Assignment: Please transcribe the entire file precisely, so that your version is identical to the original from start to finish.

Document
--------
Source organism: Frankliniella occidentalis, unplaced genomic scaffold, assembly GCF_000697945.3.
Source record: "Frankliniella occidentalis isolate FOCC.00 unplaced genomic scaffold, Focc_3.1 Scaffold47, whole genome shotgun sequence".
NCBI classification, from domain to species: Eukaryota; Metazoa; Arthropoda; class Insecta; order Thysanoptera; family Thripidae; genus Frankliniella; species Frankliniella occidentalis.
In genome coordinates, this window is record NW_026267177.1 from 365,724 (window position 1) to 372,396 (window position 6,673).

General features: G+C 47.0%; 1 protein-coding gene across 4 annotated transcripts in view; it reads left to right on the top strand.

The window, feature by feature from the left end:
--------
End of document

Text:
Source organism: Frankliniella occidentalis, unplaced genomic scaffold, assembly GCF_000697945.3.
Source record: "Frankliniella occidentalis isolate FOCC.00 unplaced genomic scaffold, Focc_3.1 Scaffold47, whole genome shotgun sequence".
NCBI classification, from domain to species: Eukaryota; Metazoa; Arthropoda; class Insecta; order Thysanoptera; family Thripidae; genus Frankliniella; species Frankliniella occidentalis.
In genome coordinates, this window is record NW_026267177.1 from 365,724 (window position 1) to 372,396 (window position 6,673).

General features: G+C 47.0%; 1 protein-coding gene across 4 annotated transcripts in view; it reads left to right on the top strand.

The window, feature by feature from the left end: